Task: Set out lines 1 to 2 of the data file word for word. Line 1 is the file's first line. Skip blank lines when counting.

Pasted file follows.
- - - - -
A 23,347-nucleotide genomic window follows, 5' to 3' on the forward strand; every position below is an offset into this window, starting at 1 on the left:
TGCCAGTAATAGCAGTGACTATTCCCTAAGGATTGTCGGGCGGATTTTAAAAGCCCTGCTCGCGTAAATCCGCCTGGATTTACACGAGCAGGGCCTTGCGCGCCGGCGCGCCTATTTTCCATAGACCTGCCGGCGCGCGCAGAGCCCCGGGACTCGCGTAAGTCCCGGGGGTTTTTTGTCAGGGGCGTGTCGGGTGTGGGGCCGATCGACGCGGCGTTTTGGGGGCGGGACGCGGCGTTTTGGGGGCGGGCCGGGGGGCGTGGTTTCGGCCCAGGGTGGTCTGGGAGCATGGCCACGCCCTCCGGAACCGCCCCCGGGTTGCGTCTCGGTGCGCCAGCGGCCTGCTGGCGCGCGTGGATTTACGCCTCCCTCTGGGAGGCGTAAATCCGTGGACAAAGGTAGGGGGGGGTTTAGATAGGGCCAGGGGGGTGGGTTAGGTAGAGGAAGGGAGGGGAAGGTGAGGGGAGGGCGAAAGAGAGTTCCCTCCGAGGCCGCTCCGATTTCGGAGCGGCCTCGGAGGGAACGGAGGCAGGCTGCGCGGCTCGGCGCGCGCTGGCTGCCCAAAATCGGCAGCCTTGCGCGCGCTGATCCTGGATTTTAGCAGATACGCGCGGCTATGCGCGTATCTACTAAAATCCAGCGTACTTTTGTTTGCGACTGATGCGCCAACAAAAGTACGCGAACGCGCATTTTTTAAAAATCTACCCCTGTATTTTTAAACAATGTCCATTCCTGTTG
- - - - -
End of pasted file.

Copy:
A 23,347-nucleotide genomic window follows, 5' to 3' on the forward strand; every position below is an offset into this window, starting at 1 on the left:
TGCCAGTAATAGCAGTGACTATTCCCTAAGGATTGTCGGGCGGATTTTAAAAGCCCTGCTCGCGTAAATCCGCCTGGATTTACACGAGCAGGGCCTTGCGCGCCGGCGCGCCTATTTTCCATAGACCTGCCGGCGCGCGCAGAGCCCCGGGACTCGCGTAAGTCCCGGGGGTTTTTTGTCAGGGGCGTGTCGGGTGTGGGGCCGATCGACGCGGCGTTTTGGGGGCGGGACGCGGCGTTTTGGGGGCGGGCCGGGGGGCGTGGTTTCGGCCCAGGGTGGTCTGGGAGCATGGCCACGCCCTCCGGAACCGCCCCCGGGTTGCGTCTCGGTGCGCCAGCGGCCTGCTGGCGCGCGTGGATTTACGCCTCCCTCTGGGAGGCGTAAATCCGTGGACAAAGGTAGGGGGGGGTTTAGATAGGGCCAGGGGGGTGGGTTAGGTAGAGGAAGGGAGGGGAAGGTGAGGGGAGGGCGAAAGAGAGTTCCCTCCGAGGCCGCTCCGATTTCGGAGCGGCCTCGGAGGGAACGGAGGCAGGCTGCGCGGCTCGGCGCGCGCTGGCTGCCCAAAATCGGCAGCCTTGCGCGCGCTGATCCTGGATTTTAGCAGATACGCGCGGCTATGCGCGTATCTACTAAAATCCAGCGTACTTTTGTTTGCGACTGATGCGCCAACAAAAGTACGCGAACGCGCATTTTTTAAAAATCTACCCCTGTATTTTTAAACAATGTCCATTCCTGTTG